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+This document describes the i2c protocol. Or will, when it is finished :-)
+Key to symbols
+S (1 bit) : Start bit
+P (1 bit) : Stop bit
+Rd/Wr (1 bit) : Read/Write bit. Rd equals 1, Wr equals 0.
+A, NA (1 bit) : Accept and reverse accept bit.
+Addr (7 bits): I2C 7 bit address. Note that this can be expanded as usual to
+ get a 10 bit I2C address.
+Comm (8 bits): Command byte, a data byte which often selects a register on
+ the device.
+Data (8 bits): A plain data byte. Sometimes, I write DataLow, DataHigh
+ for 16 bit data.
+Count (8 bits): A data byte containing the length of a block operation.
+[..]: Data sent by I2C device, as opposed to data sent by the
+ host adapter.
+Simple send transaction
+This corresponds to i2c_master_send::
+ S Addr Wr [A] Data [A] Data [A] ... [A] Data [A] P
+Simple receive transaction
+This corresponds to i2c_master_recv::
+ S Addr Rd [A] [Data] A [Data] A ... A [Data] NA P
+This corresponds to i2c_transfer
+They are just like the above transactions, but instead of a stop bit P
+a start bit S is sent and the transaction continues. An example of
+a byte read, followed by a byte write::
+ S Addr Rd [A] [Data] NA S Addr Wr [A] Data [A] P
+The following modifications to the I2C protocol can also be generated by
+setting these flags for i2c messages. With the exception of I2C_M_NOSTART, they
+are usually only needed to work around device issues:
+ Normally message is interrupted immediately if there is [NA] from the
+ client. Setting this flag treats any [NA] as [A], and all of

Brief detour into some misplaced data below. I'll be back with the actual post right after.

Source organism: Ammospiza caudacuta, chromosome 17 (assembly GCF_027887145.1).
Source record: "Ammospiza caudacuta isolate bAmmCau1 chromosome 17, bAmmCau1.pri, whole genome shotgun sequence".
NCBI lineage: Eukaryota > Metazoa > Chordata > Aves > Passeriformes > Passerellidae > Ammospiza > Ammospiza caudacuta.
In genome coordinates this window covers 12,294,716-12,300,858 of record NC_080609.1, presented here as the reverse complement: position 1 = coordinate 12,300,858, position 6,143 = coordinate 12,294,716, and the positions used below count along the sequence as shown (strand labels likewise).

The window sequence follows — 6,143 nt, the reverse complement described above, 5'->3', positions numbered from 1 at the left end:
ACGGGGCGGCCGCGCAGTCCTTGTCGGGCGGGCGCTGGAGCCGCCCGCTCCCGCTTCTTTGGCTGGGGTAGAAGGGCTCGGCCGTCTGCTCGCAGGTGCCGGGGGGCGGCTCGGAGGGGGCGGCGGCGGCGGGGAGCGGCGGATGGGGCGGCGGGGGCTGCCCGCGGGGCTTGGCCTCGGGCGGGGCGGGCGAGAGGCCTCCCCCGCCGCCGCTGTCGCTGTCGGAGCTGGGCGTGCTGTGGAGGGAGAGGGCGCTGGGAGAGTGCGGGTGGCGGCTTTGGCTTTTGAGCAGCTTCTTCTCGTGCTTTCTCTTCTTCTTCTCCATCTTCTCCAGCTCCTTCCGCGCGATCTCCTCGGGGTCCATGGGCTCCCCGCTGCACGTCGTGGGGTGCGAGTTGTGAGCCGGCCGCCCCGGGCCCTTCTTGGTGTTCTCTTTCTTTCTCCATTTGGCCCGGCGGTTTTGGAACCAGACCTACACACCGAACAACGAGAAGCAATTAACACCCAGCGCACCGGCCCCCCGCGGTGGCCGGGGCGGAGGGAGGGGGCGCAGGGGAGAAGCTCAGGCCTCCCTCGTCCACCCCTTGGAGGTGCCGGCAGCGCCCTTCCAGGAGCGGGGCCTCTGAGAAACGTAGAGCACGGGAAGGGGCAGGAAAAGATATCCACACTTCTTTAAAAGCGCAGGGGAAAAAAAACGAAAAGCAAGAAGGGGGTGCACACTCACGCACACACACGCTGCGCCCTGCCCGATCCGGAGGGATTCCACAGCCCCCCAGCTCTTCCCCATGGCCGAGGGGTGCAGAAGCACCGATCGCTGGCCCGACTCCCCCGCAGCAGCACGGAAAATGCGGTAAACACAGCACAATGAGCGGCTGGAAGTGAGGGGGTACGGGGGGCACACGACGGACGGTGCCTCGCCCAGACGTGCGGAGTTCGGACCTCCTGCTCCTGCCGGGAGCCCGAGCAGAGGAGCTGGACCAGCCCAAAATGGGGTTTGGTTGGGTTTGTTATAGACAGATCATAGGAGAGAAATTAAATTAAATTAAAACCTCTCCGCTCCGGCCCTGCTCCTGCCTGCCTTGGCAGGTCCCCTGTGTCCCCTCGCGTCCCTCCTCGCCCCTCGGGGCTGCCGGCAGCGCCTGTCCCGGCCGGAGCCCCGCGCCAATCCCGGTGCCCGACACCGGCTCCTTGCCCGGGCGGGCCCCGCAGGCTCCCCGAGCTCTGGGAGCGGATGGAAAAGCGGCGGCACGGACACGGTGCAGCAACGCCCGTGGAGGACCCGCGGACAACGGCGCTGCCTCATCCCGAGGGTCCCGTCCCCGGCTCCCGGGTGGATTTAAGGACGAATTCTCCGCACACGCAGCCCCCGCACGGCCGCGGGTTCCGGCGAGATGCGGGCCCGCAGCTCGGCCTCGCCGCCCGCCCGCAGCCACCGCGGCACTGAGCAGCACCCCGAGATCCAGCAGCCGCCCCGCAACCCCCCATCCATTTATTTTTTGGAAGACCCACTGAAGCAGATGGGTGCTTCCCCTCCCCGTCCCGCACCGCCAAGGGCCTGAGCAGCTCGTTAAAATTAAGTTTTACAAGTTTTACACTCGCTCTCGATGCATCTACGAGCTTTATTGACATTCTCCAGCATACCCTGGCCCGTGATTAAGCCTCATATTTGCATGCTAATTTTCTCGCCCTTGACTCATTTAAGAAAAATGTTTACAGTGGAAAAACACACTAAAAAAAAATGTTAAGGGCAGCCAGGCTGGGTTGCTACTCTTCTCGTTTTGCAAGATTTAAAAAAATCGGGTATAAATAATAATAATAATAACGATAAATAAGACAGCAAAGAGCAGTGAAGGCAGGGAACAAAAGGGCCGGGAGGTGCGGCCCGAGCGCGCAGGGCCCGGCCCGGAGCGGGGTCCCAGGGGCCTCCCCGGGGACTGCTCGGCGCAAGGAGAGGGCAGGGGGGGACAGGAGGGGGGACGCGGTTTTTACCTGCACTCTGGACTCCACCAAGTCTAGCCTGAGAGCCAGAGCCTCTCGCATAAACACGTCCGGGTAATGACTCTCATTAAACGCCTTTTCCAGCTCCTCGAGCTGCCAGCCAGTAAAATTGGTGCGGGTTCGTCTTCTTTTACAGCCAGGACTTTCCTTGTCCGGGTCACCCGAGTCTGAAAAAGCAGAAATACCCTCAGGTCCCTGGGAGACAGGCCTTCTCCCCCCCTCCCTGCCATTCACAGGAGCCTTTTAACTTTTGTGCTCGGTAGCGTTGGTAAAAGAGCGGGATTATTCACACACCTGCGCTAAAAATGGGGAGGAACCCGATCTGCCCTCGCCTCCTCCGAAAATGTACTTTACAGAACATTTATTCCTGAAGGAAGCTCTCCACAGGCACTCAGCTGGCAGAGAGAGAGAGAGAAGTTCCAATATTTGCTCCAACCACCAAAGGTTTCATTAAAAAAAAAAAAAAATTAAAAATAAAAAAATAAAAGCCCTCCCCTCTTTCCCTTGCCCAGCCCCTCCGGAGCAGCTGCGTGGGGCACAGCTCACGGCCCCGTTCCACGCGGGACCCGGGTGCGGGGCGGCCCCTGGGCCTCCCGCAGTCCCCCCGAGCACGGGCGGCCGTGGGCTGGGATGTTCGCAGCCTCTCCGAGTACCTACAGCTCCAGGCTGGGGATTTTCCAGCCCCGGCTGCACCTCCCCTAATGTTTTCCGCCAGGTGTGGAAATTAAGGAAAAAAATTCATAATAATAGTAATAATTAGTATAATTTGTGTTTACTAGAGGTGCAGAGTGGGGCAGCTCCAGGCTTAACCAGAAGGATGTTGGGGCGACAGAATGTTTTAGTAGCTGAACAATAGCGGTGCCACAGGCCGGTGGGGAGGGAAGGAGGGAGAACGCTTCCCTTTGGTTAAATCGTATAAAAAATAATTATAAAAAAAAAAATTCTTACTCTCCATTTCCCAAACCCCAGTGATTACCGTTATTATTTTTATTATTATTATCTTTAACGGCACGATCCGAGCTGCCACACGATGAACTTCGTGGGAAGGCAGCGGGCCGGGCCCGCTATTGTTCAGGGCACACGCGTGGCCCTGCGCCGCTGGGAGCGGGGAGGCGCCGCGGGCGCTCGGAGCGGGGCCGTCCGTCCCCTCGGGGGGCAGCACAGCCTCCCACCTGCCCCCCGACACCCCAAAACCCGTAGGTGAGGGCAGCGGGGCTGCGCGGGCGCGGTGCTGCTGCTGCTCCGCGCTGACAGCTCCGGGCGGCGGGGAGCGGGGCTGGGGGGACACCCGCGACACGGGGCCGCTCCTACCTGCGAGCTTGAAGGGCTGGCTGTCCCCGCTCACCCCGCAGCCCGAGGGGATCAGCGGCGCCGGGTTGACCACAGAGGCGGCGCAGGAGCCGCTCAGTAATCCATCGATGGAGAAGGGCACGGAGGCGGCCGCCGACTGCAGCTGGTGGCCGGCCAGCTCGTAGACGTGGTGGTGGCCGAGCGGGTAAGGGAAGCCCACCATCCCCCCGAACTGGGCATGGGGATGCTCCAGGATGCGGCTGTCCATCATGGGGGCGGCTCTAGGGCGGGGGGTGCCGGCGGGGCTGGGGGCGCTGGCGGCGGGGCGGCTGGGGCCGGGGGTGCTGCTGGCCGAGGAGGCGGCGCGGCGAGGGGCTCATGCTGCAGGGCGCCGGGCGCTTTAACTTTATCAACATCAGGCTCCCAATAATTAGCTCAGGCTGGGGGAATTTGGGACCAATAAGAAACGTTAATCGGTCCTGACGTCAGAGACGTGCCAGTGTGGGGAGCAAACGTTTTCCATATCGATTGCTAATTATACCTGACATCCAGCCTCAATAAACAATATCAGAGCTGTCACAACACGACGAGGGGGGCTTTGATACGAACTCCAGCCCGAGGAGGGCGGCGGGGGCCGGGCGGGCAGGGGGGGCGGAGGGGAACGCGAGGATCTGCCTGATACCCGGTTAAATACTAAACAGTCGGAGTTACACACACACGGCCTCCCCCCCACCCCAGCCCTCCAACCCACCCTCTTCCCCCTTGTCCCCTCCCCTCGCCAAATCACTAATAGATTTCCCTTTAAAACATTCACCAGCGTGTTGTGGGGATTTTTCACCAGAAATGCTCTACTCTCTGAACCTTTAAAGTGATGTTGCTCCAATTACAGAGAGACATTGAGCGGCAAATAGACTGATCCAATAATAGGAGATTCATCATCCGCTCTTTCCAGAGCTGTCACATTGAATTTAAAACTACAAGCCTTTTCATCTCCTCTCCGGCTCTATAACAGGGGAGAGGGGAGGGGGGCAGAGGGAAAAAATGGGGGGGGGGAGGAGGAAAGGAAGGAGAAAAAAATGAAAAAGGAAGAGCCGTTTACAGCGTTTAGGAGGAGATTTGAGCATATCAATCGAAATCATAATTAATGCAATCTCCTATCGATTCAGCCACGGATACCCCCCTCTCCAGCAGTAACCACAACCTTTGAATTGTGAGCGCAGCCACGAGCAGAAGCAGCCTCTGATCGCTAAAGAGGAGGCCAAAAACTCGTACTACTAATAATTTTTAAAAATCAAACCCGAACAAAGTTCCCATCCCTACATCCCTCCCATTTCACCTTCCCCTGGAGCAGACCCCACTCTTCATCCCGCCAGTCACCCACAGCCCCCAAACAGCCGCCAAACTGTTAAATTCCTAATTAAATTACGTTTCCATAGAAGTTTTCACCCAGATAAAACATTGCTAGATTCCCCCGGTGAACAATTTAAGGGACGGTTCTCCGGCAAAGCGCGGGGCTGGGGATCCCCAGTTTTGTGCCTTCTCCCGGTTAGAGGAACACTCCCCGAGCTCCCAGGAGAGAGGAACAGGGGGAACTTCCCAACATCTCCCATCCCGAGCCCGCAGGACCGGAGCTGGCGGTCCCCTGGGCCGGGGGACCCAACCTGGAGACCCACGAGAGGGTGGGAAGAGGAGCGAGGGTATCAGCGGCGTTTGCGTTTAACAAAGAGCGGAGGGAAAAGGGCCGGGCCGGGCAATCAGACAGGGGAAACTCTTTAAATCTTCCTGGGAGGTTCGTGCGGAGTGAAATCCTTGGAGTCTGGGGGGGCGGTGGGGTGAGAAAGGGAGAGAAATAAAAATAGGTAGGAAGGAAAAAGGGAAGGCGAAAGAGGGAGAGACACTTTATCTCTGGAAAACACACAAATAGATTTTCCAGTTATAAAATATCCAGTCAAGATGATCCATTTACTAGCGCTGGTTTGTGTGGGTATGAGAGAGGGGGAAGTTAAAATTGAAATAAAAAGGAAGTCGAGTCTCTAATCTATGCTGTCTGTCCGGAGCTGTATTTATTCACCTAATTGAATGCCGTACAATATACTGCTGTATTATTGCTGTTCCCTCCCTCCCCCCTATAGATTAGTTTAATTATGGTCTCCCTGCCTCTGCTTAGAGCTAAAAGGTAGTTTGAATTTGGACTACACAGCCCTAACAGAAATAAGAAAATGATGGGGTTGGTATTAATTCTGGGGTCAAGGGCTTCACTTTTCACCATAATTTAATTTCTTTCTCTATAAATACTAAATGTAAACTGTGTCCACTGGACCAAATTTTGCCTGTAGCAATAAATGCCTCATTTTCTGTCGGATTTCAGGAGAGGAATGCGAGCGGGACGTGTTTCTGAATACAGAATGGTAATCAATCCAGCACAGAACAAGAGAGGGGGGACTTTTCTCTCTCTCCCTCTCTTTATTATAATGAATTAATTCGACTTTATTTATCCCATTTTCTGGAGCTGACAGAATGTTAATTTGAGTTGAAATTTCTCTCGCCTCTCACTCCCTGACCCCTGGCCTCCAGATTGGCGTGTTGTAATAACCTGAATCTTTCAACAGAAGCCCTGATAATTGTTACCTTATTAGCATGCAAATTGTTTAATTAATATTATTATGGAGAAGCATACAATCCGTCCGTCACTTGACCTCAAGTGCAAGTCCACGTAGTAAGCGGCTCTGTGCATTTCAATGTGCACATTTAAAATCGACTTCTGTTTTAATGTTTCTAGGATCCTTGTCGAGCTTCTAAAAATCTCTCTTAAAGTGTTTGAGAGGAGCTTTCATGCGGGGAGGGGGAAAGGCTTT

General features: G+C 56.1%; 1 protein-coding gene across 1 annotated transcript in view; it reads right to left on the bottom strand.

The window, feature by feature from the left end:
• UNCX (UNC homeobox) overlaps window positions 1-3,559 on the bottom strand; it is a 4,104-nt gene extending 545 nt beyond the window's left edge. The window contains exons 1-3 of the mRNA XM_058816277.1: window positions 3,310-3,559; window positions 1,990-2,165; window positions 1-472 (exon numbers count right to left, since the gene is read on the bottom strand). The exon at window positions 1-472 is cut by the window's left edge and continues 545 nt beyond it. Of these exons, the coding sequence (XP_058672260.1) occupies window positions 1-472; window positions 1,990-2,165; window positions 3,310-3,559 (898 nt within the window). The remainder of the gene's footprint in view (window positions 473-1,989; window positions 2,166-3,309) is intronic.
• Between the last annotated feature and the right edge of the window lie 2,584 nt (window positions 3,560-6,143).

+ message is sent.
+ These messages may still fail to SCL lo->hi timeout.
+ In a read message, master A/NA bit is skipped.
+ In a combined transaction, no 'S Addr Wr/Rd [A]' is generated at some
+ point. For example, setting I2C_M_NOSTART on the second partial message
+ generates something like::
+ S Addr Rd [A] [Data] NA Data [A] P
+ If you set the I2C_M_NOSTART variable for the first partial message,
+ we do not generate Addr, but we do generate the startbit S. This will
+ probably confuse all other clients on your bus, so don't try this.
+ This is often used to gather transmits from multiple data buffers in
+ system memory into something that appears as a single transfer to the
+ I2C device but may also be used between direction changes by some
+ rare devices.
+ This toggles the Rd/Wr flag. That is, if you want to do a write, but
+ need to emit an Rd instead of a Wr, or vice versa, you set this
+ flag. For example::
+ S Addr Rd [A] Data [A] Data [A] ... [A] Data [A] P
+ Force a stop condition (P) after the message. Some I2C related protocols
+ like SCCB require that. Normally, you really don't want to get interrupted
+ between the messages of one transfer.